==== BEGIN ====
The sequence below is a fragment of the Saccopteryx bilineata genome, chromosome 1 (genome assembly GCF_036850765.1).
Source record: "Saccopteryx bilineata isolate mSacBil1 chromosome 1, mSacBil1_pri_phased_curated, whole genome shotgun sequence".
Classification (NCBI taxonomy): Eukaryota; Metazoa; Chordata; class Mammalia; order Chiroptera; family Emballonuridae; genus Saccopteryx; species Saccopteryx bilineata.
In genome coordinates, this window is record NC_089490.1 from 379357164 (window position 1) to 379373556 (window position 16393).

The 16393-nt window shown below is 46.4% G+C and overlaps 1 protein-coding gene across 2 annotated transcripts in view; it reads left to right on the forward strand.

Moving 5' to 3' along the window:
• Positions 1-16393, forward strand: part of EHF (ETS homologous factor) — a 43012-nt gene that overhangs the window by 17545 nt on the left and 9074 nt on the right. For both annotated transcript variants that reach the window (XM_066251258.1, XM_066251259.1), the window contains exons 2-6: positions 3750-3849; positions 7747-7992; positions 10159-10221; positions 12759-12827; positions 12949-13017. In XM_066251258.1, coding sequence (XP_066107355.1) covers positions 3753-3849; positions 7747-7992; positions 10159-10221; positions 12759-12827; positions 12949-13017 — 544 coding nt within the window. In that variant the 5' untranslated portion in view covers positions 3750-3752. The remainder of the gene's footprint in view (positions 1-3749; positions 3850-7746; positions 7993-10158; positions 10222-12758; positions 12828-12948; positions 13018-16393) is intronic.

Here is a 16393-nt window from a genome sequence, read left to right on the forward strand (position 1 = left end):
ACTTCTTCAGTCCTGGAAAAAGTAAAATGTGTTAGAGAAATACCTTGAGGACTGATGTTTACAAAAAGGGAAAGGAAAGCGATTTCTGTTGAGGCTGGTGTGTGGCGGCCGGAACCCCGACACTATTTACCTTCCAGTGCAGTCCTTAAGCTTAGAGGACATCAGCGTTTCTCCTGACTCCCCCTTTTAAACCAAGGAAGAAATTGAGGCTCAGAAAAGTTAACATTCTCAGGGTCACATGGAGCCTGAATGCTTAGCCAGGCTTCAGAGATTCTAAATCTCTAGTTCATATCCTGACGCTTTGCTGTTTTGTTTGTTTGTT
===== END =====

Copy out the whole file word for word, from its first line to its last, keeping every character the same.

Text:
The sequence below is a fragment of the Saccopteryx bilineata genome, chromosome 1 (genome assembly GCF_036850765.1).
Source record: "Saccopteryx bilineata isolate mSacBil1 chromosome 1, mSacBil1_pri_phased_curated, whole genome shotgun sequence".
Classification (NCBI taxonomy): Eukaryota; Metazoa; Chordata; class Mammalia; order Chiroptera; family Emballonuridae; genus Saccopteryx; species Saccopteryx bilineata.
In genome coordinates, this window is record NC_089490.1 from 379357164 (window position 1) to 379373556 (window position 16393).

The 16393-nt window shown below is 46.4% G+C and overlaps 1 protein-coding gene across 2 annotated transcripts in view; it reads left to right on the forward strand.

Moving 5' to 3' along the window:
• Positions 1-16393, forward strand: part of EHF (ETS homologous factor) — a 43012-nt gene that overhangs the window by 17545 nt on the left and 9074 nt on the right. For both annotated transcript variants that reach the window (XM_066251258.1, XM_066251259.1), the window contains exons 2-6: positions 3750-3849; positions 7747-7992; positions 10159-10221; positions 12759-12827; positions 12949-13017. In XM_066251258.1, coding sequence (XP_066107355.1) covers positions 3753-3849; positions 7747-7992; positions 10159-10221; positions 12759-12827; positions 12949-13017 — 544 coding nt within the window. In that variant the 5' untranslated portion in view covers positions 3750-3752. The remainder of the gene's footprint in view (positions 1-3749; positions 3850-7746; positions 7993-10158; positions 10222-12758; positions 12828-12948; positions 13018-16393) is intronic.

Here is a 16393-nt window from a genome sequence, read left to right on the forward strand (position 1 = left end):
ACTTCTTCAGTCCTGGAAAAAGTAAAATGTGTTAGAGAAATACCTTGAGGACTGATGTTTACAAAAAGGGAAAGGAAAGCGATTTCTGTTGAGGCTGGTGTGTGGCGGCCGGAACCCCGACACTATTTACCTTCCAGTGCAGTCCTTAAGCTTAGAGGACATCAGCGTTTCTCCTGACTCCCCCTTTTAAACCAAGGAAGAAATTGAGGCTCAGAAAAGTTAACATTCTCAGGGTCACATGGAGCCTGAATGCTTAGCCAGGCTTCAGAGATTCTAAATCTCTAGTTCATATCCTGACGCTTTGCTGTTTTGTTTGTTTGTT